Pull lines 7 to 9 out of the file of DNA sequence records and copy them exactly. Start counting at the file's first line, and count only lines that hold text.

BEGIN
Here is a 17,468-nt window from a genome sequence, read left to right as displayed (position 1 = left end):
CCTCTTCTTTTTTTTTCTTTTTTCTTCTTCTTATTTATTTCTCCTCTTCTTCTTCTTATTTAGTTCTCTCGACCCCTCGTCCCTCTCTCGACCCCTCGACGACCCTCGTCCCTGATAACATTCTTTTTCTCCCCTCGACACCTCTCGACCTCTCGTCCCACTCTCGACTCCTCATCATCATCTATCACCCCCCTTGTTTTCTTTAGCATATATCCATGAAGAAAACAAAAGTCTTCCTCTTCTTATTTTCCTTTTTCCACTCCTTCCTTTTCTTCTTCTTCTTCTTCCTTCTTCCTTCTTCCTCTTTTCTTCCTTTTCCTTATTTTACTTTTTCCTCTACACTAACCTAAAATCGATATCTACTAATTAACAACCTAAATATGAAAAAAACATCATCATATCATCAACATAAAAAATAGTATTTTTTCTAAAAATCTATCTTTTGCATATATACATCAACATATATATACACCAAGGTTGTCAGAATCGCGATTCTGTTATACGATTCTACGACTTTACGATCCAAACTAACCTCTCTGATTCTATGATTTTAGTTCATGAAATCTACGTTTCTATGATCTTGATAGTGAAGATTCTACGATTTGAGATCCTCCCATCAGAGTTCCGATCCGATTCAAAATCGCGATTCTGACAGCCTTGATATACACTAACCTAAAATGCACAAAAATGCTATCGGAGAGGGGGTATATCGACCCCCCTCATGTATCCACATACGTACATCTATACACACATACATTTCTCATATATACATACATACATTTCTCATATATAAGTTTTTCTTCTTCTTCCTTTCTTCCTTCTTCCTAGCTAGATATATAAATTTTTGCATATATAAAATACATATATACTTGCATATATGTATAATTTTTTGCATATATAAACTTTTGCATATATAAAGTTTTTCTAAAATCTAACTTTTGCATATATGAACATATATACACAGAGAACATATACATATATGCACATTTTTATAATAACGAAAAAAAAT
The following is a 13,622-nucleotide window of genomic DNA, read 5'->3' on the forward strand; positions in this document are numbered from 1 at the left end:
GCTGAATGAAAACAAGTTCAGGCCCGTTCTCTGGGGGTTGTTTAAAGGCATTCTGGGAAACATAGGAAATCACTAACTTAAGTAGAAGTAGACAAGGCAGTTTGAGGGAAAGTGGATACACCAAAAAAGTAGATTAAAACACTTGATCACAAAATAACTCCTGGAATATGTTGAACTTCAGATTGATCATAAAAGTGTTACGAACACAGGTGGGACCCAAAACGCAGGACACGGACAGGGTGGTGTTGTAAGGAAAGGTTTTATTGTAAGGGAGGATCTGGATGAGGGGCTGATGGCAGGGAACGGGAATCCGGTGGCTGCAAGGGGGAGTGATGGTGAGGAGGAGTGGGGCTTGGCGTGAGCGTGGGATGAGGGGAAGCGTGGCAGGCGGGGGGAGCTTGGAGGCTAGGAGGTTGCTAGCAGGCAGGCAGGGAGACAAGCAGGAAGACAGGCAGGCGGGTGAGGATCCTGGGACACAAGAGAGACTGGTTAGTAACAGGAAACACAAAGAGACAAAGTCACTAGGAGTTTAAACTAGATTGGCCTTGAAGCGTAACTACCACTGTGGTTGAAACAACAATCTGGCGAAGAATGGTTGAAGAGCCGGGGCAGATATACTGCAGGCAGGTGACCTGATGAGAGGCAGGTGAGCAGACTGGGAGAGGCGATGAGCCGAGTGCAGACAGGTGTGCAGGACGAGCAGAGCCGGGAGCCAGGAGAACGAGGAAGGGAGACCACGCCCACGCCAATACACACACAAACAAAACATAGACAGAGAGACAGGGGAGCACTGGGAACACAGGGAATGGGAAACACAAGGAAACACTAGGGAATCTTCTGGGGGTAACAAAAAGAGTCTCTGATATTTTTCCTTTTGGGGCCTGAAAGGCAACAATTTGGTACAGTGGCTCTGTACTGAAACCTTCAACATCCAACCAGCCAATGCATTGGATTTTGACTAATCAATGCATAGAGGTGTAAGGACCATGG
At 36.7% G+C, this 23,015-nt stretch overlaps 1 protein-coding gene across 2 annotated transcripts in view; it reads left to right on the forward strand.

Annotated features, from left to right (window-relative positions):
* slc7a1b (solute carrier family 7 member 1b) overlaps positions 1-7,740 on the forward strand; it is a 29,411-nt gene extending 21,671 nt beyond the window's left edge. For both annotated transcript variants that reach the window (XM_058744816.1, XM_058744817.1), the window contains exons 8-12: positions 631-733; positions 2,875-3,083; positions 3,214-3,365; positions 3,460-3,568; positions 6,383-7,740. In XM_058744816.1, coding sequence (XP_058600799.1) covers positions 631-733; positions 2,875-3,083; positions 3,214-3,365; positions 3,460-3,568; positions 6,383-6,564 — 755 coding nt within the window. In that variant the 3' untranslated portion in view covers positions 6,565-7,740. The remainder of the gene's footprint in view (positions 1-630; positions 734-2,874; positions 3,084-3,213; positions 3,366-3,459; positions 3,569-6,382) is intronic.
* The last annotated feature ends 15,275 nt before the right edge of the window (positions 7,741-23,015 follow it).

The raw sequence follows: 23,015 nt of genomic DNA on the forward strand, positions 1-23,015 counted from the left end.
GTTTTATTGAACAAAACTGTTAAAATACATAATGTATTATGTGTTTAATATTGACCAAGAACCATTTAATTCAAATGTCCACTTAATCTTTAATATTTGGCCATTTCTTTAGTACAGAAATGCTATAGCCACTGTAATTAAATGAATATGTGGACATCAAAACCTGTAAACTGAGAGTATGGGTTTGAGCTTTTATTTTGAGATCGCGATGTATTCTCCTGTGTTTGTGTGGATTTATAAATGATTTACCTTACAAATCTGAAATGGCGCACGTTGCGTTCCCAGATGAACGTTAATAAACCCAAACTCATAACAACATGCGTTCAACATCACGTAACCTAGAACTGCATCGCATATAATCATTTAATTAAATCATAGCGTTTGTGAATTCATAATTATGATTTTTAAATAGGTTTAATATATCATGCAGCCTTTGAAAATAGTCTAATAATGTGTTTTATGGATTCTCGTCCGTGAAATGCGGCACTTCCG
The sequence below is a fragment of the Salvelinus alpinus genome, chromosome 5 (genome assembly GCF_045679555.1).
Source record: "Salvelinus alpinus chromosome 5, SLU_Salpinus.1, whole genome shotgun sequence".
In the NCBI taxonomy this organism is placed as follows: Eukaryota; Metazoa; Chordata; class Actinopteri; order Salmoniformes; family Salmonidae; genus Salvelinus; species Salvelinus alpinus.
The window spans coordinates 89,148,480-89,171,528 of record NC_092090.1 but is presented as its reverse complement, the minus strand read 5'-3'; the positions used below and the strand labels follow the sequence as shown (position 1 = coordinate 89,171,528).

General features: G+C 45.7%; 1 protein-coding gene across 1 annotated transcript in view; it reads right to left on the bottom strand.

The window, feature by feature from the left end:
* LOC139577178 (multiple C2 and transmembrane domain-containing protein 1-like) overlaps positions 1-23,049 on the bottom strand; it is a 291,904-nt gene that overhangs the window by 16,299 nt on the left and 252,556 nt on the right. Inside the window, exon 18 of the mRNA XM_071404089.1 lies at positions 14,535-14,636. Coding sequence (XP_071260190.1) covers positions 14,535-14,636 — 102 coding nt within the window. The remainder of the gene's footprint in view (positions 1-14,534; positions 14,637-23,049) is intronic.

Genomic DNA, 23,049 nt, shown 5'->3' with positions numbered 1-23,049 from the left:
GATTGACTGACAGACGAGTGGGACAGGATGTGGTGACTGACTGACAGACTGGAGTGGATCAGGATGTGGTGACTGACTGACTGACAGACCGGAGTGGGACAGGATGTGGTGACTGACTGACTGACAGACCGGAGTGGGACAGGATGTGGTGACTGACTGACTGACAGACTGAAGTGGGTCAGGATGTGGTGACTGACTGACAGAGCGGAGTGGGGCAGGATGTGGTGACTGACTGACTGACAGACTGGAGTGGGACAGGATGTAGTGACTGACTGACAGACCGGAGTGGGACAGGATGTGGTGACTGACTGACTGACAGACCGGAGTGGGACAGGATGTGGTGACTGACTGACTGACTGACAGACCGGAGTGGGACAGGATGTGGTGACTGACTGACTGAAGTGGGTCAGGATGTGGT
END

* slc7a1b (solute carrier family 7 member 1b) overlaps positions 1-7,740 on the forward strand; it is a 29,411-nt gene extending 21,671 nt beyond the window's left edge. For both annotated transcript variants that reach the window (XM_058744816.1, XM_058744817.1), the window contains exons 8-12: positions 631-733; positions 2,875-3,083; positions 3,214-3,365; positions 3,460-3,568; positions 6,383-7,740. In XM_058744816.1, coding sequence (XP_058600799.1) covers positions 631-733; positions 2,875-3,083; positions 3,214-3,365; positions 3,460-3,568; positions 6,383-6,564 — 755 coding nt within the window. In that variant the 3' untranslated portion in view covers positions 6,565-7,740. The remainder of the gene's footprint in view (positions 1-630; positions 734-2,874; positions 3,084-3,213; positions 3,366-3,459; positions 3,569-6,382) is intronic.
* The last annotated feature ends 15,275 nt before the right edge of the window (positions 7,741-23,015 follow it).

The raw sequence follows: 23,015 nt of genomic DNA on the forward strand, positions 1-23,015 counted from the left end.